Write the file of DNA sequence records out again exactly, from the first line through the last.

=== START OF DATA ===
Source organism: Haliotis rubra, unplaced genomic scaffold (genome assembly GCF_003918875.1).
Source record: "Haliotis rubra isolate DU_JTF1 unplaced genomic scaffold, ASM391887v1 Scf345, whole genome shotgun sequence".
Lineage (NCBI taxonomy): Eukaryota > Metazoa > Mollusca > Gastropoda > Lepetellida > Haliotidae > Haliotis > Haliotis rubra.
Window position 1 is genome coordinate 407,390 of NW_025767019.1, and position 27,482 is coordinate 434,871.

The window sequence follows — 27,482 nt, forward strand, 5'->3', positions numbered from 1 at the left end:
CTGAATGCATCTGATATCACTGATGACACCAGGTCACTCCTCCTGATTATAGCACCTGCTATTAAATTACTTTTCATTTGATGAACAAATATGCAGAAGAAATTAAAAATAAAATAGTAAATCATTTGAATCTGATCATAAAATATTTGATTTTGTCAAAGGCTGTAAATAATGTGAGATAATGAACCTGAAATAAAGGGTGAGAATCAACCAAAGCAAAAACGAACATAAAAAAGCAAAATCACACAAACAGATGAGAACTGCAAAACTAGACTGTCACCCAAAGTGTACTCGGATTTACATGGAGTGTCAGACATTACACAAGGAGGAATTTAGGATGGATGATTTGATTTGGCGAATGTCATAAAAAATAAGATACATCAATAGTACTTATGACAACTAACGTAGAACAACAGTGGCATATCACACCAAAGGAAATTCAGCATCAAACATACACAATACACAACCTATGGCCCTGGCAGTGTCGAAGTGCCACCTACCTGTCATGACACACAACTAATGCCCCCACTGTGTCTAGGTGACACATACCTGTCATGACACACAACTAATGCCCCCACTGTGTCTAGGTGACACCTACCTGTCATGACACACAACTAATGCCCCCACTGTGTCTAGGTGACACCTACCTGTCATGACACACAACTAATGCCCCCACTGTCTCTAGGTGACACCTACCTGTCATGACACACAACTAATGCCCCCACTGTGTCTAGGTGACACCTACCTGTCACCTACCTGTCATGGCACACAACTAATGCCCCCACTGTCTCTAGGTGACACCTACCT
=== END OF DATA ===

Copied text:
Source organism: Haliotis rubra, unplaced genomic scaffold (genome assembly GCF_003918875.1).
Source record: "Haliotis rubra isolate DU_JTF1 unplaced genomic scaffold, ASM391887v1 Scf345, whole genome shotgun sequence".
Lineage (NCBI taxonomy): Eukaryota > Metazoa > Mollusca > Gastropoda > Lepetellida > Haliotidae > Haliotis > Haliotis rubra.
Window position 1 is genome coordinate 407,390 of NW_025767019.1, and position 27,482 is coordinate 434,871.

The window sequence follows — 27,482 nt, forward strand, 5'->3', positions numbered from 1 at the left end:
CTGAATGCATCTGATATCACTGATGACACCAGGTCACTCCTCCTGATTATAGCACCTGCTATTAAATTACTTTTCATTTGATGAACAAATATGCAGAAGAAATTAAAAATAAAATAGTAAATCATTTGAATCTGATCATAAAATATTTGATTTTGTCAAAGGCTGTAAATAATGTGAGATAATGAACCTGAAATAAAGGGTGAGAATCAACCAAAGCAAAAACGAACATAAAAAAGCAAAATCACACAAACAGATGAGAACTGCAAAACTAGACTGTCACCCAAAGTGTACTCGGATTTACATGGAGTGTCAGACATTACACAAGGAGGAATTTAGGATGGATGATTTGATTTGGCGAATGTCATAAAAAATAAGATACATCAATAGTACTTATGACAACTAACGTAGAACAACAGTGGCATATCACACCAAAGGAAATTCAGCATCAAACATACACAATACACAACCTATGGCCCTGGCAGTGTCGAAGTGCCACCTACCTGTCATGACACACAACTAATGCCCCCACTGTGTCTAGGTGACACATACCTGTCATGACACACAACTAATGCCCCCACTGTGTCTAGGTGACACCTACCTGTCATGACACACAACTAATGCCCCCACTGTGTCTAGGTGACACCTACCTGTCATGACACACAACTAATGCCCCCACTGTCTCTAGGTGACACCTACCTGTCATGACACACAACTAATGCCCCCACTGTGTCTAGGTGACACCTACCTGTCACCTACCTGTCATGGCACACAACTAATGCCCCCACTGTCTCTAGGTGACACCTACCT